‘Laughter’ is Catching in New Zealand’s Kea Parrots

The kea ( Nestor notabilis ) — a large species of parrot endemic to the Southern Alps of New Zealand — has become the first non-mammal to show signs of ‘emotionally contagious’ vocalization.

Specific calls of playing kea trigger playful emotions in other, non-playing birds, just as laughter does for us. Image credit: Raoul Schwing, University of Veterinary Medicine Vienna.
When people are feeling playful, they giggle and laugh, making others around them want to laugh and play too.
A team of scientists led by Dr. Raoul Schwing, a researcher at the Messerli Research Institute at the University of Veterinary Medicine Vienna, Austria, found that the particularly playful kea parrot has ‘play calls’ with a similarly powerful influence.
“We were able to use a playback of these calls to show that it animates k… Read more

Study: Uganda’s Ngogo Chimpanzees Have Surprisingly Long Life Expectancies

A 20-year demographic study of a relatively undisturbed and exceptionally large community of eastern chimpanzees ( Pan troglodytes schweinfurthii ) at Ngogo, Kibale National Park, southwestern Uganda, has revealed that our close primate relatives can lead surprisingly long lives in the wild.

A member of the Ngogo community of chimpanzees in Uganda’s Kibale National Park. Image credit: Brian Wood, Yale University.
The study, led by Yale University researcher Brian Wood, establishes an average life expectancy of about 33 years in its sample of 306 chimpanzees, nearly twice as high as that of other chimpanzee communities and within the 27- to 37-year range of life expectancy at birth of human hunter-gatherers.
“Our findings show how ecological factors, including variation in food supplies and p… Read more

Tatama Tapaculo: New Bird Species Discovered in Colombia

A new species of tapaculo — called the Tatama tapaculo ( Scytalopus alvarezlopezi ) — has been discovered in the cloud forests of Colombia’s Western Andes.

The Tatama tapaculo ( Scytalopus alvarezlopezi ) upon capture at Cerro Montezuma, Risaralda department, Colombia, April 2, 2015. Image credit: Julian Heavyside, doi: 10.1642/AUK — 16-205.1.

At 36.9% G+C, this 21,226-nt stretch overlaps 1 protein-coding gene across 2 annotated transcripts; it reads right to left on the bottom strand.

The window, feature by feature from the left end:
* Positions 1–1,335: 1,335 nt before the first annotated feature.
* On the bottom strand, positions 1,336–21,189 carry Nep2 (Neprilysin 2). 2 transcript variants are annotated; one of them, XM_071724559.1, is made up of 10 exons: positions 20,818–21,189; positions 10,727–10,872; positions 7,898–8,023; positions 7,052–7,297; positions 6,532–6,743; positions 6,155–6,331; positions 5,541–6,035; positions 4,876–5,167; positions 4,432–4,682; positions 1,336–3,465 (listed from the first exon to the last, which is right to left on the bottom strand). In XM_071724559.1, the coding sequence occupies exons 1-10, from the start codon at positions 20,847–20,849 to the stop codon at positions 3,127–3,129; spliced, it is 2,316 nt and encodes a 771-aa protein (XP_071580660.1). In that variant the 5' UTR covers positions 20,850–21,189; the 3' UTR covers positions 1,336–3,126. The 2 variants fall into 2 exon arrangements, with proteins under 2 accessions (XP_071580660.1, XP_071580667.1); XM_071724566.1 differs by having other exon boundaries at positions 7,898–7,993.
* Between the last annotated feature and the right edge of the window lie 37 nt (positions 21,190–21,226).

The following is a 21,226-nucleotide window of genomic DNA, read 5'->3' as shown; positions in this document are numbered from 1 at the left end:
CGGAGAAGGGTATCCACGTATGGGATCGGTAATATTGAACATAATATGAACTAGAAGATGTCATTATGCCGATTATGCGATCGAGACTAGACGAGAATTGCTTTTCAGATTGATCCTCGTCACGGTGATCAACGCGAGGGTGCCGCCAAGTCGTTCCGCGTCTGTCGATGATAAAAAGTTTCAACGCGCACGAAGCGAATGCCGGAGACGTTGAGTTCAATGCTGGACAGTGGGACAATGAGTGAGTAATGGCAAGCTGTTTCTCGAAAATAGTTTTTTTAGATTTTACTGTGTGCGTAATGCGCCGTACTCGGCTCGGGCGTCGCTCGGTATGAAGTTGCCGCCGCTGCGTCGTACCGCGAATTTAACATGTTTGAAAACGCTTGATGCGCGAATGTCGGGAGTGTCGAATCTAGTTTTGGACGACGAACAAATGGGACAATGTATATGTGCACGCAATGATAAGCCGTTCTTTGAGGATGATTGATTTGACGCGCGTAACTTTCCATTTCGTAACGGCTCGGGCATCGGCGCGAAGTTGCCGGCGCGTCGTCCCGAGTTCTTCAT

The Tatama tapaculo was first spotted in June 1992 in Colombia’s Risaralda department by Dr. F. Gary Stiles, an ornithologist at the Institute of Natural Sciences at the National University of Colombia.
Now studies of the bird’s vocalizations and DNA have confirmed it to be a unique species.
The discovery is outlined in the April 2017 issue of The Auk , the official publication of the American Ornithologists’ Union.
“We take pleasure in naming this species i… Read more

Study: Spiders Eat 400-800 Million Tons of Insects and Other Prey Annually

According to a new study published in The Science of Nature , the annual prey kill of the global spider community is in the range of 400-800 million metric tons (fresh weight), with insects and springtails composing more than 90% of the captured prey.

Jumping spider Phidippus mystaceus feeding on a nematoceran prey. Image credit: David E. Hill, Peckham Society.
Spiders evolved from an arachnid ancestor during the Devonian period around 400 million years ago.
With more than 45,000 species and a population density of up to 1,000 individuals per sq. m., they are among the most common and abundant predators in terrestrial ecosystems.
Due to their secretive lifestyle — many spiders are nocturnal or live well camouflaged in vegetation, it was previously difficult to demonstrate their ecological role.
But… Read more

Bees Have Profound Influence on Plant Evolution, Researchers Say

After only nine generations, the same plant species is larger and more fragrant if pollinated by bumblebees rather than flies, according to University of Zurich evolutionary biologists Florian Schiestl and Daniel Gervasi.

The study by Florian Schiestl and Daniel Gervasi focuses on the role insect pollinators can play in plant evolution, and how speedy that evolution can be. Image credit: Alexas.
For their experiments, Gervasi and Prof. Schiestl used the field mustard ( Brassica rapa ).
They allowed one plant group to be pollinated solely by bumblebees for nine generations, another only by hoverflies, and a third by hand. Afterwards they analyzed the plants, ‘which differed greatly.’
The plants pollinated by bumblebees were larger and had more fragrant flowers with a greater UV color component,… Read more

Researchers Find Potential Cure for Tasmanian Devil Facial Tumor Disease